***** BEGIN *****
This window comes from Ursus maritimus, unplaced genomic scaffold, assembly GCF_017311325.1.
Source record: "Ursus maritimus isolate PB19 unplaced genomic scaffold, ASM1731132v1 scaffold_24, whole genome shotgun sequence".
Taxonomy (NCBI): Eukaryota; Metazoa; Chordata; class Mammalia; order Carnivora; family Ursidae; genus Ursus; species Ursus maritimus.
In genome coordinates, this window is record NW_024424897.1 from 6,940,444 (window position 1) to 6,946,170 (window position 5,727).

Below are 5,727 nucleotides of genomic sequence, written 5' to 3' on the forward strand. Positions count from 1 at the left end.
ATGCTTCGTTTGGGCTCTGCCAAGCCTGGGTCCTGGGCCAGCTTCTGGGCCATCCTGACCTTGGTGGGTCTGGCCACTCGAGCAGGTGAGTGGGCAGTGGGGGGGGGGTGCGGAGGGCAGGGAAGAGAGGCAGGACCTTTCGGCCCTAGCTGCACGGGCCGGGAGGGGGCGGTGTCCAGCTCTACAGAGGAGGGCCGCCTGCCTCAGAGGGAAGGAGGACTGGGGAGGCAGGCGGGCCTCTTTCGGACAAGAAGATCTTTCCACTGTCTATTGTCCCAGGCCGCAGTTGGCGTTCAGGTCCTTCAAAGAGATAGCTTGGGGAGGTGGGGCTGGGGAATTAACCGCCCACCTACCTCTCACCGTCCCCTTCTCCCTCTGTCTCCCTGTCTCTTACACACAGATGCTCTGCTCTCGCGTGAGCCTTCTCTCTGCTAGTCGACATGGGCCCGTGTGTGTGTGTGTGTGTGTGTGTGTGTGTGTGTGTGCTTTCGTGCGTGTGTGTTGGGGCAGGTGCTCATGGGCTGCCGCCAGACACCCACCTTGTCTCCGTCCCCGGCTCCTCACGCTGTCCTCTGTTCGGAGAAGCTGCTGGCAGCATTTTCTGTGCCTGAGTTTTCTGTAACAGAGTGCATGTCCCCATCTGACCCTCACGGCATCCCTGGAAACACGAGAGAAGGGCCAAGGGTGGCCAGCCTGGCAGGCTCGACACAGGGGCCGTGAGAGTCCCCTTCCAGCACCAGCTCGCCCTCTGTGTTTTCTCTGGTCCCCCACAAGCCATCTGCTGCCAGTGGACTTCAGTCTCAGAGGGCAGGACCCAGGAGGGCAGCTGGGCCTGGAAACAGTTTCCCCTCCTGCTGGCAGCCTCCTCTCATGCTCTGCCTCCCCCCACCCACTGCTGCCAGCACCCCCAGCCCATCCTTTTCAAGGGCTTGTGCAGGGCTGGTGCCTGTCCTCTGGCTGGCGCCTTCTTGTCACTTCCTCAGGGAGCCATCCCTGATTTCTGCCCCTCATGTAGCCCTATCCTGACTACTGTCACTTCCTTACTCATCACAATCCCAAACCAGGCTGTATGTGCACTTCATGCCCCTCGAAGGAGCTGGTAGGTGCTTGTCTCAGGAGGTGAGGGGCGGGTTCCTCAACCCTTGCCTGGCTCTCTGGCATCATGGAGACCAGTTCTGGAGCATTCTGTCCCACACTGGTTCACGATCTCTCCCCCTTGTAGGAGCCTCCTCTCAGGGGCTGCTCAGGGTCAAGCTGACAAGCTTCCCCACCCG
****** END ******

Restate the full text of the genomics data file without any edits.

This window comes from Ursus maritimus, unplaced genomic scaffold, assembly GCF_017311325.1.
Source record: "Ursus maritimus isolate PB19 unplaced genomic scaffold, ASM1731132v1 scaffold_24, whole genome shotgun sequence".
Taxonomy (NCBI): Eukaryota; Metazoa; Chordata; class Mammalia; order Carnivora; family Ursidae; genus Ursus; species Ursus maritimus.
In genome coordinates, this window is record NW_024424897.1 from 6,940,444 (window position 1) to 6,946,170 (window position 5,727).

Below are 5,727 nucleotides of genomic sequence, written 5' to 3' on the forward strand. Positions count from 1 at the left end.
ATGCTTCGTTTGGGCTCTGCCAAGCCTGGGTCCTGGGCCAGCTTCTGGGCCATCCTGACCTTGGTGGGTCTGGCCACTCGAGCAGGTGAGTGGGCAGTGGGGGGGGGGTGCGGAGGGCAGGGAAGAGAGGCAGGACCTTTCGGCCCTAGCTGCACGGGCCGGGAGGGGGCGGTGTCCAGCTCTACAGAGGAGGGCCGCCTGCCTCAGAGGGAAGGAGGACTGGGGAGGCAGGCGGGCCTCTTTCGGACAAGAAGATCTTTCCACTGTCTATTGTCCCAGGCCGCAGTTGGCGTTCAGGTCCTTCAAAGAGATAGCTTGGGGAGGTGGGGCTGGGGAATTAACCGCCCACCTACCTCTCACCGTCCCCTTCTCCCTCTGTCTCCCTGTCTCTTACACACAGATGCTCTGCTCTCGCGTGAGCCTTCTCTCTGCTAGTCGACATGGGCCCGTGTGTGTGTGTGTGTGTGTGTGTGTGTGTGTGTGTGCTTTCGTGCGTGTGTGTTGGGGCAGGTGCTCATGGGCTGCCGCCAGACACCCACCTTGTCTCCGTCCCCGGCTCCTCACGCTGTCCTCTGTTCGGAGAAGCTGCTGGCAGCATTTTCTGTGCCTGAGTTTTCTGTAACAGAGTGCATGTCCCCATCTGACCCTCACGGCATCCCTGGAAACACGAGAGAAGGGCCAAGGGTGGCCAGCCTGGCAGGCTCGACACAGGGGCCGTGAGAGTCCCCTTCCAGCACCAGCTCGCCCTCTGTGTTTTCTCTGGTCCCCCACAAGCCATCTGCTGCCAGTGGACTTCAGTCTCAGAGGGCAGGACCCAGGAGGGCAGCTGGGCCTGGAAACAGTTTCCCCTCCTGCTGGCAGCCTCCTCTCATGCTCTGCCTCCCCCCACCCACTGCTGCCAGCACCCCCAGCCCATCCTTTTCAAGGGCTTGTGCAGGGCTGGTGCCTGTCCTCTGGCTGGCGCCTTCTTGTCACTTCCTCAGGGAGCCATCCCTGATTTCTGCCCCTCATGTAGCCCTATCCTGACTACTGTCACTTCCTTACTCATCACAATCCCAAACCAGGCTGTATGTGCACTTCATGCCCCTCGAAGGAGCTGGTAGGTGCTTGTCTCAGGAGGTGAGGGGCGGGTTCCTCAACCCTTGCCTGGCTCTCTGGCATCATGGAGACCAGTTCTGGAGCATTCTGTCCCACACTGGTTCACGATCTCTCCCCCTTGTAGGAGCCTCCTCTCAGGGGCTGCTCAGGGTCAAGCTGACAAGCTTCCCCACCCG